. Toxic Waste.- 'The Pick-Up Artist'
I S.eMagazine: John Logie .The List - Interview: Mr. B
Ninety-eight years of editorialfreedom
Volume XCVII - No. 12 Ann Arbor, Michigan -Friday, September 25, 1987 Copyright 1987, The Michigan Daily
By KENNETH DINTZER
A packed courtroom was stunned
yesterday when a sorority sister of an
alleged rape victim testified that the
woman may have gone out that
night seeking a sexual encounter.
S The sorority sister, a witness for
the defense, said that prior to going
to a party at the Phi Gamma Delta
fraternity house, where the alleged
rape occurred, the complainant told
her, "I'm going to get f---ed by a Fiji
tonight if it's the last thing I do."
Yesterday's proceedings were
marked by such emotional testi-
monies and heated claims by the
prosecution that the defense attorney
has been asking illegal and irrelevant
questions. Prosecuting attorney
Robert Cooper also accused
witnesses for the defense of compar-
ing stories before testifying.
Other testimony in defense of
Griffith Neal, a 1987 University
graduate and member of Phi Delta
Gamma, included friends and room-
mates of the complainant. Two wit-
nesses said that injuries claimed to
Ihave been caused during the rape
may have occurred before.
The sorority sister explained why
she testified: "My conscience got to
me...because (the woman) was very
inconsistent with her stories...she
said she had no bruises on her body
(before) and I know she did (have
bruises)," she said.
She testified that after she offered
this information to the defense, other
members of her sorority called her "a
bitch and a liar; they said I should
See SORORITY, Page 3
Doily Photo by ANDI SCHREIBER
First-year students Michelle Silverman, Amy Levin, and Marni Goldberg stop on the front steps of the
Michigan Union on their way to Rosh Hashanah services in the Union Ballroom.
By STEVE KNOPPER
Ann Arbor City Councilmember
Jeff Epton (D-Third Ward) said yes-
terday he plans to submit a proposal
to council sometime between mid-
October and mid-November which
would create a task force to review
the city police department.
Epton speculated the resolution
would pass, 7-4, if it is presented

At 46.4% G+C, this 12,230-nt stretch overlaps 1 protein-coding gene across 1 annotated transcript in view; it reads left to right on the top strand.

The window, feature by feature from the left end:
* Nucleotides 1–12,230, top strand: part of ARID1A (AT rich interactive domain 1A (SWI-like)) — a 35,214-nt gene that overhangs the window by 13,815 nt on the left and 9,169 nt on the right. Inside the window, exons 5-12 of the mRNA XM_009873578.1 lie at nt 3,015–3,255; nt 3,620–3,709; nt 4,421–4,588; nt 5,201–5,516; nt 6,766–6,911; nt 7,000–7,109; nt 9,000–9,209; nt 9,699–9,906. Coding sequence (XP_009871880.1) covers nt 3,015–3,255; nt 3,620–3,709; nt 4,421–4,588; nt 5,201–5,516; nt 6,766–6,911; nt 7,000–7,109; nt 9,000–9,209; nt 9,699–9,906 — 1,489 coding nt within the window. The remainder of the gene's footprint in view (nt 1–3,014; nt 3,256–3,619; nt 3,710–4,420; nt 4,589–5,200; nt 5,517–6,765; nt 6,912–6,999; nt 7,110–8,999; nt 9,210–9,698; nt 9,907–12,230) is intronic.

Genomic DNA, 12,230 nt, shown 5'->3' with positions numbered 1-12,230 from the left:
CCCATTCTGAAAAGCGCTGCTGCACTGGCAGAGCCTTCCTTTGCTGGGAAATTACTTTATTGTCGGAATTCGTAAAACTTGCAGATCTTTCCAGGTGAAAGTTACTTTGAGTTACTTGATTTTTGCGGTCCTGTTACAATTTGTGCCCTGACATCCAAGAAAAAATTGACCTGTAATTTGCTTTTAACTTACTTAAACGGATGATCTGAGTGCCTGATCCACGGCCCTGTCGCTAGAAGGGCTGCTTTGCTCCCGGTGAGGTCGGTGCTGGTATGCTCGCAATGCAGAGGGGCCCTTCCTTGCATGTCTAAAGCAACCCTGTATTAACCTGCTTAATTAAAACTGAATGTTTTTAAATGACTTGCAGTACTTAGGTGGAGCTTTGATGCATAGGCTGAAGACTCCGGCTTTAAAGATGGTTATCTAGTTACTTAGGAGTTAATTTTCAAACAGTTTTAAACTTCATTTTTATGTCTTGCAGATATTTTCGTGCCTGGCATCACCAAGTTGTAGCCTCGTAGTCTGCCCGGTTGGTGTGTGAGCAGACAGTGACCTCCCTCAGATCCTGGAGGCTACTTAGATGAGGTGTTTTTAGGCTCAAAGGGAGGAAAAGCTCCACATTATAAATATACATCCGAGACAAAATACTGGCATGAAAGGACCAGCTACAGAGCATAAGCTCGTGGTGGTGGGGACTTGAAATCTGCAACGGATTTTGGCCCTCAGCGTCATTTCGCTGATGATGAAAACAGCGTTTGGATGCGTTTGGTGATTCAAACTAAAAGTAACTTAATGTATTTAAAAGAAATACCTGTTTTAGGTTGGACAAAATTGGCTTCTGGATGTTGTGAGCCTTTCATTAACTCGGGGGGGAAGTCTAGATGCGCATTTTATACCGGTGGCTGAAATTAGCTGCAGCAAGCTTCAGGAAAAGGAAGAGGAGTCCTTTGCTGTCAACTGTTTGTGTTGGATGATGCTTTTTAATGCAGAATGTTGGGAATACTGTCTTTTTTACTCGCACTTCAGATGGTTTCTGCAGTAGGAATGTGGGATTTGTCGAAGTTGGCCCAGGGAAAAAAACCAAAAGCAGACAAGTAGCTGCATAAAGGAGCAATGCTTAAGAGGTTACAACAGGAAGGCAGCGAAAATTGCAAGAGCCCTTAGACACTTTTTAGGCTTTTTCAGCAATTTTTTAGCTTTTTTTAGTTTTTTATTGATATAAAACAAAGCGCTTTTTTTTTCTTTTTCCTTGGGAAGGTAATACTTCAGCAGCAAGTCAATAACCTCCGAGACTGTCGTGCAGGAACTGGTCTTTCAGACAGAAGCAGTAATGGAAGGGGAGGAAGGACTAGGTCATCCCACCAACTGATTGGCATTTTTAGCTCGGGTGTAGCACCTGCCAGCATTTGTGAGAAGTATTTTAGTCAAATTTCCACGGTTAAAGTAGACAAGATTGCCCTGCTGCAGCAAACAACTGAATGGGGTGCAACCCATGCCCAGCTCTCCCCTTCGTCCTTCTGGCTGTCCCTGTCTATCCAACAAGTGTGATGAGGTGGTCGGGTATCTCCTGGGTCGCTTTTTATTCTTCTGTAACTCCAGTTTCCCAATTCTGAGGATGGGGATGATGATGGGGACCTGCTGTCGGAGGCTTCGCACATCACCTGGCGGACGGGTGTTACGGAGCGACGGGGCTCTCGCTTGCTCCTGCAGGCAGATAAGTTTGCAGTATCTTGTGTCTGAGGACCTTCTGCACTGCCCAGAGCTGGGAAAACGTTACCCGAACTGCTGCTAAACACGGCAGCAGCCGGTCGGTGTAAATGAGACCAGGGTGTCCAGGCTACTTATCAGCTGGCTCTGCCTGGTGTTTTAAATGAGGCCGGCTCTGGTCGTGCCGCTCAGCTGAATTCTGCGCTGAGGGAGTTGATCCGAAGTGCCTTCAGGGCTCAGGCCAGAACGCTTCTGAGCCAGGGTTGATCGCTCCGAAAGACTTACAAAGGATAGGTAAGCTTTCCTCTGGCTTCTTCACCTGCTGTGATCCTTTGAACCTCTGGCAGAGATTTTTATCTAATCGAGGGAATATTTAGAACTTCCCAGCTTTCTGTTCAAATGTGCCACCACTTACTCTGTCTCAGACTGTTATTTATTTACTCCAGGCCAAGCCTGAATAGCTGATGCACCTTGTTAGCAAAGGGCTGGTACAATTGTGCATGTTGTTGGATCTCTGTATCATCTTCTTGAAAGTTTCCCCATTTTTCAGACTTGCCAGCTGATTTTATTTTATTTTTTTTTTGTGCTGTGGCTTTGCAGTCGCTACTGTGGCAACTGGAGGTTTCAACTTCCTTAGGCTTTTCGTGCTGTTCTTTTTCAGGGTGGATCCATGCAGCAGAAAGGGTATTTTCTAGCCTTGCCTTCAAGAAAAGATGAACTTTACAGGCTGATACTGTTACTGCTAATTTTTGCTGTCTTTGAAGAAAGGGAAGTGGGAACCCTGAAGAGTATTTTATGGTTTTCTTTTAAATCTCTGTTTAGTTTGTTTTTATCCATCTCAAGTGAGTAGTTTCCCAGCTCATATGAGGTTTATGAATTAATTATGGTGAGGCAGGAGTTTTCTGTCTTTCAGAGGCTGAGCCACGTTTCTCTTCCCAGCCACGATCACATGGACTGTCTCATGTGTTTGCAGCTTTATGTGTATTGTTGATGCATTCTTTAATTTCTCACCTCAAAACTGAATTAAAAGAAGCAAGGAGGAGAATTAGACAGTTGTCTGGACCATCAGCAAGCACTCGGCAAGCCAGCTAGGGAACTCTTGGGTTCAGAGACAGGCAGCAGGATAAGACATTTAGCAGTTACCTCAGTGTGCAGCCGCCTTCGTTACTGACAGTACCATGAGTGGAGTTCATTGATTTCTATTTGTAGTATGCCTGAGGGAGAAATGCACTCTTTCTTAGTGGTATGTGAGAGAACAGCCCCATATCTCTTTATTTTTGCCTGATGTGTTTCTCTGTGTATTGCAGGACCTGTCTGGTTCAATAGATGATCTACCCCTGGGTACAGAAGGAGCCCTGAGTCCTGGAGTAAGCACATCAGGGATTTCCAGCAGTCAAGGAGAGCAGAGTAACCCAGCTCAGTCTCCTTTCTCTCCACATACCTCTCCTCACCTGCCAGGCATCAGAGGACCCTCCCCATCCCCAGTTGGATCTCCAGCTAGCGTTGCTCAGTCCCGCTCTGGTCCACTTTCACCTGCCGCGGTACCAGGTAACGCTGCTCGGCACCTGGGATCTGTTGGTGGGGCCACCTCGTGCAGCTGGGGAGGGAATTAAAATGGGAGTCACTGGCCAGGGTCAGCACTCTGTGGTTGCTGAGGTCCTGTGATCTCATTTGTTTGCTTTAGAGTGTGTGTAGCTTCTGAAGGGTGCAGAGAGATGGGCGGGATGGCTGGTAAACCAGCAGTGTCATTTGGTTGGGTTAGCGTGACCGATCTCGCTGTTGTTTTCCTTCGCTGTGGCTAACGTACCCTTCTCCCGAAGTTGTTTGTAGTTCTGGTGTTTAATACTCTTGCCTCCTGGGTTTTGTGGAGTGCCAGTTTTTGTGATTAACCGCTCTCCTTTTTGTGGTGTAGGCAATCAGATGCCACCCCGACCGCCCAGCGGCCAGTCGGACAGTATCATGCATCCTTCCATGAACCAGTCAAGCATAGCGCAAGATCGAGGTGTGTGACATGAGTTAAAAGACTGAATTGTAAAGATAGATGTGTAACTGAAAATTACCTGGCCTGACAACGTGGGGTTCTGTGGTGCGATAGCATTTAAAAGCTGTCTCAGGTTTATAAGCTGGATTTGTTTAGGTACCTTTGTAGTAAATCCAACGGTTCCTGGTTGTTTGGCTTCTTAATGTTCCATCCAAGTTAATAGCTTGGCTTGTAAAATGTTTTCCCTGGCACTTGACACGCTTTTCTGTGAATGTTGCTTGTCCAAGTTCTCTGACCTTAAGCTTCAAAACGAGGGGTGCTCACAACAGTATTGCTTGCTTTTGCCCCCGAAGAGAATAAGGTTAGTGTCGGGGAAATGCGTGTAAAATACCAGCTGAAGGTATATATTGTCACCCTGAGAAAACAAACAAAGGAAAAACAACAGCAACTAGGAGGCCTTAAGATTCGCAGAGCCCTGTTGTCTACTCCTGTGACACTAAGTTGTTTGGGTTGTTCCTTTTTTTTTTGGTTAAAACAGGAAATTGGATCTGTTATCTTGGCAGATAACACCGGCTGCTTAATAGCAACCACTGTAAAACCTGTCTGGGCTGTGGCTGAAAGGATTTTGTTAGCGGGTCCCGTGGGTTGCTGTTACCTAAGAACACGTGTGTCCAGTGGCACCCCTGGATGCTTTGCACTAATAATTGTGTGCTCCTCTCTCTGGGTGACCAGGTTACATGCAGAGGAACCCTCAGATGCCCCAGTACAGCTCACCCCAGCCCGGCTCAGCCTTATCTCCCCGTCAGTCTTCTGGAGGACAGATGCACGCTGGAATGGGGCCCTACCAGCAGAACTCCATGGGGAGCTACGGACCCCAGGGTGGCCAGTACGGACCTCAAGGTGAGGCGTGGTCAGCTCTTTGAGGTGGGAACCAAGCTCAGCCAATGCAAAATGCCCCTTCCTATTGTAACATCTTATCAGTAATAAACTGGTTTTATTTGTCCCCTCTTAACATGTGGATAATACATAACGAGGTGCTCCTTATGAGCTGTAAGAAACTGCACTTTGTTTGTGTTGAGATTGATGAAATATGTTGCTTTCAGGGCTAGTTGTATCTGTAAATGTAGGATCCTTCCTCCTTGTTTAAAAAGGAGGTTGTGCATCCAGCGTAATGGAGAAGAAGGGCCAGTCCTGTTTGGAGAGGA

effectively. And with seven
Democrats on the council, Mayor
Gerald Jernigan, a Republican, con-
ceded yesterday that the resolution
may be approved. He said, however,
he might veto the proposal if it is
According to a draft of the reso-
lution made available to the Daily,
the task force would review among
other "alleged difficulties," discrimi-
nation in employment practices and
in crime enforcement, and the im-
proper use of force.
"In the past 16 years, 51 com-
plaints have been filed with the
Michigan Department of, Civil
Rights against the Ann Arbor Police
Department and its staff," the current
draft notes, "Some of these com-
plaints have addressed conditions of
work; others have cited harassment,
brutality, abuse and discrimina-
The draft also says the task force
would review police training, the
department's complaint procedure
and its budget review process. The
city would allot the task force
$10,000 for staff, printing and other
costs, the resolution says.
One supporter of the resolution
may be Councilmember Dave De
Varti (D-Fourth Ward). The task
force "could actually be a positive
step. Citizen input and oversight
would be beneficial," he said.
The task force, according to the
resolution, would release quarterly
reports to City Council with
suggestions for change, if necessary;
and would encourage citizen partici,
DeVarti also agreed that training
of police officers, and race relations
need review. He cited an incident
July 25 when more than 30 police
officers allegedly brutalized several
students while trying to control A
late-night Art Fair crowd of more
than 1,000 people at the intersection
of Church and SouthsUniversity
University students and tho
Michigan Student Assembly re-
sponded by demanding that the city
set up a citizen's committee to
oversee police procedures. MSA
President Ken Weine was unavail;
able for comment last night.
Epton said his resolution was not
a response to the incident, but "a lbt
of people may have had their con-
sciousnesses raised" by it.
Last summer, after listening to
student complaints and requesting
information about a police task force
in Madison, Wisconsin, Jernigan
See PROPOSAL, Page 2
students partake in
Jewish high holidays
By JAMES BRAY